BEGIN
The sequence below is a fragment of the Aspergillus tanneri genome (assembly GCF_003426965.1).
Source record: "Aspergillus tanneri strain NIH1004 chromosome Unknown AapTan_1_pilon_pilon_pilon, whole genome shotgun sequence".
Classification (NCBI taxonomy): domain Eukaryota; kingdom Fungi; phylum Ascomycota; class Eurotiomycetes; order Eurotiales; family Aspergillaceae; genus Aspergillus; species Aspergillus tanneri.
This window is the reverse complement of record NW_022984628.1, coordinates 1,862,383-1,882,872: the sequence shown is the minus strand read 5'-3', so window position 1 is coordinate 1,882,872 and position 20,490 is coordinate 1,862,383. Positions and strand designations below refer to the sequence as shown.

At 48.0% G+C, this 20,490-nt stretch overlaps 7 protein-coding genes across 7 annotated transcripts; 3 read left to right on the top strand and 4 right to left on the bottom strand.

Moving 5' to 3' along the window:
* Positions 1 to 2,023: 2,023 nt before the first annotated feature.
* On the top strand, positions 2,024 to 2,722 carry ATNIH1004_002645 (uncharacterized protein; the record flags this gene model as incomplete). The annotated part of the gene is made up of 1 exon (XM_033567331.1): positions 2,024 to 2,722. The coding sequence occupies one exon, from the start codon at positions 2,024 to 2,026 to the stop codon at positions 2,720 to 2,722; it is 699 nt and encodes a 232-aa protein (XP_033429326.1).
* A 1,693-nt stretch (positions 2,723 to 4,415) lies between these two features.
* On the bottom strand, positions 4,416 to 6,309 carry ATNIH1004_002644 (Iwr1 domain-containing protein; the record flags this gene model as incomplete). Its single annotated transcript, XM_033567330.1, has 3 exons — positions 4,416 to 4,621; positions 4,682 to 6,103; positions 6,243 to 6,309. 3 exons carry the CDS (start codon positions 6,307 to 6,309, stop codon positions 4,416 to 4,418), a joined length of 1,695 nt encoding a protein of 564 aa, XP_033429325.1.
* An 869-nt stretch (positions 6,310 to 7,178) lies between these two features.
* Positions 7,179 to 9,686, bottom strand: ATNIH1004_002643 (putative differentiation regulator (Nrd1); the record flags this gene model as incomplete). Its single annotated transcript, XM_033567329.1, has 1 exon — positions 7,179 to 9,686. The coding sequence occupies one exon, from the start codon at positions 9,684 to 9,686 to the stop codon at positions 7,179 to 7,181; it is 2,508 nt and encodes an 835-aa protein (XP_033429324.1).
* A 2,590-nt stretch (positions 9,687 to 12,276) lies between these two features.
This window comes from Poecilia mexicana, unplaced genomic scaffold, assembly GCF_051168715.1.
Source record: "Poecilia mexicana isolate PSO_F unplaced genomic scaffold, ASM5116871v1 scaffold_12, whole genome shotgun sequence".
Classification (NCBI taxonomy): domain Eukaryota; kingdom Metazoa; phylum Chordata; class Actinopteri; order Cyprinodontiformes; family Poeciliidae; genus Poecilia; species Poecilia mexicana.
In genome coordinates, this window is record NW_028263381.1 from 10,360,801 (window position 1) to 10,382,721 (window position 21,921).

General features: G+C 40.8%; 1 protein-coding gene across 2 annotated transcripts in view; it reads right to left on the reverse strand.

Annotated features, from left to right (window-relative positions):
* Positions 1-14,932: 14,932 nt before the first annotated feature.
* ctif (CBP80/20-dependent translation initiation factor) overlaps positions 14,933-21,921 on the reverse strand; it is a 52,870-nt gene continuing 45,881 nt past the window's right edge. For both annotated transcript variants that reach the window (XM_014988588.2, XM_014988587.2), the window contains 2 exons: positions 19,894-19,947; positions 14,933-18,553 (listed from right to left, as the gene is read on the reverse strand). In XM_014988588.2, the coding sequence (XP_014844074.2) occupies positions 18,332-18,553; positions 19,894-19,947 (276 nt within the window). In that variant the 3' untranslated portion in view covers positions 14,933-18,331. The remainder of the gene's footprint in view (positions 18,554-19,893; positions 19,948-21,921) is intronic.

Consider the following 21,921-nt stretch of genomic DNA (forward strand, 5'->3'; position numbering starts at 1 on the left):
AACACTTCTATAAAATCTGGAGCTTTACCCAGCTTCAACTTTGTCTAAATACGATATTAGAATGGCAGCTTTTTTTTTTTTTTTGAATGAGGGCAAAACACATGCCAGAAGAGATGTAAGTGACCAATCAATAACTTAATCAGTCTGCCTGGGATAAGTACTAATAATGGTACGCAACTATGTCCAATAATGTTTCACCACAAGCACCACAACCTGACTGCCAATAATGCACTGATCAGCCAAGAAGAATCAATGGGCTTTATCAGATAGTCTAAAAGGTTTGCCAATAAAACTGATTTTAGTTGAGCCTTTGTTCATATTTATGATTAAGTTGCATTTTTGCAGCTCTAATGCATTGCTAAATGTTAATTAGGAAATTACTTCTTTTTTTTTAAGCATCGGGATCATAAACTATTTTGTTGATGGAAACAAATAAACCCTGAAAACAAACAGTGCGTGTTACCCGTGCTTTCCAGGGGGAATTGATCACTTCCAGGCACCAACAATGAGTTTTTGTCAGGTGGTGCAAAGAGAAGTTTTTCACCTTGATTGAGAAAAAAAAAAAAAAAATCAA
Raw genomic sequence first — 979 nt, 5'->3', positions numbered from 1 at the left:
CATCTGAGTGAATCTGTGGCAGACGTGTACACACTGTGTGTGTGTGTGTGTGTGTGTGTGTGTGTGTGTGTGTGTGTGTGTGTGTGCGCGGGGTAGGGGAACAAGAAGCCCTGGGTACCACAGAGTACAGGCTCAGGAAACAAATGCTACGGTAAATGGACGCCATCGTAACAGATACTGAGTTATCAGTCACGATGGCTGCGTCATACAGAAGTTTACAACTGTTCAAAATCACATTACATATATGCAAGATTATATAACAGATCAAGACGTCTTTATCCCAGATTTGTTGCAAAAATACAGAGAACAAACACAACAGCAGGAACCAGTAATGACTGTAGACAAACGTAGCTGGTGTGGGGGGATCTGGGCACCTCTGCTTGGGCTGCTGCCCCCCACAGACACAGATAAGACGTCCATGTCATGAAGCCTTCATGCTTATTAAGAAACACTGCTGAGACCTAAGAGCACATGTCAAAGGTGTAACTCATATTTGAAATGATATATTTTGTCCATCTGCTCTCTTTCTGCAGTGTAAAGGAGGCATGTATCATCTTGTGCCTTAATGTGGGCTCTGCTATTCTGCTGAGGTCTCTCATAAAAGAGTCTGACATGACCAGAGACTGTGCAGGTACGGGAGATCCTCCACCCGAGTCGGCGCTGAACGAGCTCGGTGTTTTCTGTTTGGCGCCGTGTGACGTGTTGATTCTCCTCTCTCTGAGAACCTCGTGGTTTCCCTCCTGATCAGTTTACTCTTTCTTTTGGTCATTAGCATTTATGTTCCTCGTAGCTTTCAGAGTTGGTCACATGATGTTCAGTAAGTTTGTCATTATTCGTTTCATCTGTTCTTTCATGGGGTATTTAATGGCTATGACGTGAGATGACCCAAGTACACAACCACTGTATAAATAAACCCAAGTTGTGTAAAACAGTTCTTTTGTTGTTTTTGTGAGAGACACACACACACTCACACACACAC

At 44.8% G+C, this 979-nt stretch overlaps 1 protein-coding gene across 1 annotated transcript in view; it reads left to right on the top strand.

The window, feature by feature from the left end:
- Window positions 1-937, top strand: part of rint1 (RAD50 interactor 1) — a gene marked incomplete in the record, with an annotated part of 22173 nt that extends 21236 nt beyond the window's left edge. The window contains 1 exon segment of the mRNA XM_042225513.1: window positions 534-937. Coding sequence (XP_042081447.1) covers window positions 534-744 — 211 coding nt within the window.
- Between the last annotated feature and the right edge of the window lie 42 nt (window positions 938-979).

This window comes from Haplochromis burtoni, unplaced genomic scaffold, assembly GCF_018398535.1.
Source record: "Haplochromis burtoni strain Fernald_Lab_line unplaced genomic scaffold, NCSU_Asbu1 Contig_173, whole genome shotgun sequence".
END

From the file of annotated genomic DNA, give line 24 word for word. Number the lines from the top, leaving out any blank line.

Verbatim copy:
Raw genomic sequence first — 979 nt, 5'->3', positions numbered from 1 at the left: